Q: I have an egg allergy and cannot get the influenza vaccine, because it’s made using egg protein. But I also have asthma, and I’m afraid of how sick I may become with the flu. Is there another way to prevent the flu?
A: It’s a good idea to minimize flu risk. Besides the miserable symptoms, a bad case can send some people with chronic diseases – like asthma – to the hospital. Even when you don’t have complications, it takes one to three weeks to recover energy.
The influenza vaccine is the workhorse of flu prevention. Research is underway to formulate an egg-free vaccine; meanwhile, it’s unwise for people with egg allergies to get the current version. But the vaccine can still protect you, even if you don’t get it: you can immunize those people who can bring the flu home to you. For example, if your kids are immunized, your exposure to the flu is substantially reduced. Some parents immunize themselves so if kids come home with the flu, they’ll be protected and able to care for sick kids.
You can also talk to your doctor ahead of the flu season – which starts in December in Colorado – about getting a supply of anti-inflluenza medicine, in case someone in your household does come down with the flu. These are very effective at minimizing the contagion, but must be started as soon as the exposure is known or with the first signs of the flu, no less than 48 hours. Talk to your doctor about it every year, since there are years in which the flu strain is resistant to one or more of these medicines.
If you are at risk for flu complications, have your levels of vitamin D and intercellular zinc checked, since correcting a deficiency of either will help ward off all viruses – not just the flu. Also avoid getting over stressed, skipping meals or eating too much sugar (especially around the holidays). And, of course, wash your hands often, especially in public places.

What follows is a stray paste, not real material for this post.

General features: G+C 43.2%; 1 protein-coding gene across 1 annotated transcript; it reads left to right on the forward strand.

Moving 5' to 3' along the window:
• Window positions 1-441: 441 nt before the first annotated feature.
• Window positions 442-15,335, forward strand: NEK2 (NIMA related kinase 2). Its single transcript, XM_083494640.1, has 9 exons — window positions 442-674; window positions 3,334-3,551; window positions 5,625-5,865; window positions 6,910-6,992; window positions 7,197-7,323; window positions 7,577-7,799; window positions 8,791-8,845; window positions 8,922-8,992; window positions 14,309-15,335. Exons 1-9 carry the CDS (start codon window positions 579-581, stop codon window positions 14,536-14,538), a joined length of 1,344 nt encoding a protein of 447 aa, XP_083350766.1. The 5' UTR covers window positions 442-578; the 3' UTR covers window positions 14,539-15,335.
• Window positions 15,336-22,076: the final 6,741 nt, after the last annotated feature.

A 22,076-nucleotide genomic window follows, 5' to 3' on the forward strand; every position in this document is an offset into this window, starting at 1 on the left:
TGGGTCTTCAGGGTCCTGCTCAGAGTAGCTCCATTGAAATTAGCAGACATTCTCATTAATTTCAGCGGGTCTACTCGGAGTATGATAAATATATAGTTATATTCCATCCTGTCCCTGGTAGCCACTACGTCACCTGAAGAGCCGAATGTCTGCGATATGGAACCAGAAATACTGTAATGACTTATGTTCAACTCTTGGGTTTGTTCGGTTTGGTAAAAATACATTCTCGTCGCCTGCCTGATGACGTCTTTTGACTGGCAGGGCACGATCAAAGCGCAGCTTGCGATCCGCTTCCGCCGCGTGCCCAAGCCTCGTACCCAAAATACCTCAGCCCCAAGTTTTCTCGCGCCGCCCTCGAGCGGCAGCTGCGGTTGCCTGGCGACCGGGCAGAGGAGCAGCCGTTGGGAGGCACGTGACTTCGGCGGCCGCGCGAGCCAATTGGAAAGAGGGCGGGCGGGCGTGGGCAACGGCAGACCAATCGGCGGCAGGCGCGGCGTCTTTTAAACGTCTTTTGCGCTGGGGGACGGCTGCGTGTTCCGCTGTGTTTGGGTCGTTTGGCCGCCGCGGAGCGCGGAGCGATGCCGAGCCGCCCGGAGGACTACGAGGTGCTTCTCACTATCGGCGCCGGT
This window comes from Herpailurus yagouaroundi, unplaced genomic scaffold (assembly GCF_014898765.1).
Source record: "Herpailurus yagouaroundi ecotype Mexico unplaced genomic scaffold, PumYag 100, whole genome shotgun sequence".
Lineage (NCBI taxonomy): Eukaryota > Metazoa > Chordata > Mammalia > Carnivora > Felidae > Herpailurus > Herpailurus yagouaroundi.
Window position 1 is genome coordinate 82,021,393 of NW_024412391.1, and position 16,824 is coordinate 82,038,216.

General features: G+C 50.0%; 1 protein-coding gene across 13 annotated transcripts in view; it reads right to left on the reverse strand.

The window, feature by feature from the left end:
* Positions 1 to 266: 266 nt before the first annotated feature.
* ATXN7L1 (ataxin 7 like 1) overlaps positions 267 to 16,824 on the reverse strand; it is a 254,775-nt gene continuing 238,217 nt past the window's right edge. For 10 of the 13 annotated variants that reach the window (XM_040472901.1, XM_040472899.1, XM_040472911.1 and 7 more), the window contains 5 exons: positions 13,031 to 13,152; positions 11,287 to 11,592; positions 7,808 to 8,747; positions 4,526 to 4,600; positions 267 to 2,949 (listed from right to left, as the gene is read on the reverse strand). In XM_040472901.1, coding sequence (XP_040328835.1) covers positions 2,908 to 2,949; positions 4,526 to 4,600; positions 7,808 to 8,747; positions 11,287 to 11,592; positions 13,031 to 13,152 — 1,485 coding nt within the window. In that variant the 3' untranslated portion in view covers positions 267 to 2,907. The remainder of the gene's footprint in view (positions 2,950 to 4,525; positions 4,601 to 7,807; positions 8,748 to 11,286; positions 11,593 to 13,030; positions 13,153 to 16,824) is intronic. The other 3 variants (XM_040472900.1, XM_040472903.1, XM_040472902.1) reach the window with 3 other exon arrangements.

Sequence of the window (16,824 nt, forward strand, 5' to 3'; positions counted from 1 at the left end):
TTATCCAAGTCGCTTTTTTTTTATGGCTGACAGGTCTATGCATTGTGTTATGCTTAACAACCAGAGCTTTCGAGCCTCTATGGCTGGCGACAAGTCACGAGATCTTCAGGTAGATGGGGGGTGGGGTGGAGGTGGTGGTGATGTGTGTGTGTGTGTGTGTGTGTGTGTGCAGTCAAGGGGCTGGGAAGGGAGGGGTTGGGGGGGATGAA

As for supplements, one of the most favored remedies is homeopathic influenzeum. Boiron makes theirs from the same strains of the flu virus that the vaccine is made from every year. It should be taken over the five weeks prior to the onset of the flu season. If you do get the flu, a homeopathic called Flu Plus is very effective at reducing symptoms.
Glutathione is an important nutrient to keep respiratory lining healthy, but it gets severely depleted during the flu. It’s poorly absorbed through the gut, but a mucosally absorbed form, called liposomal glutathione, is very well absorbed. The mucosally absorbed form also concentrates in the chest and head – right where you want it. Glutathione can also be given intravenously. We often give flu patients an intravenous combination of high-dose vitamin C and glutathione, to reduce symptoms and speed recovery.
Other natural agents for fighting the flu include:
Elderberry: three teaspoons, four times a day; studies show it can reduce recovery time from the flu by more than 50 percent.
N-acetyl cysteine: 500mg, three times a day.
Selenium: 200-400 mcgs per day.
Vitamin D3: 1600 to 200o IUs per day; better yet, ask your doctor to check you vitamin D level and adjust the level until it is in the middle to upper part of the normal range.
Nexus November/December 2011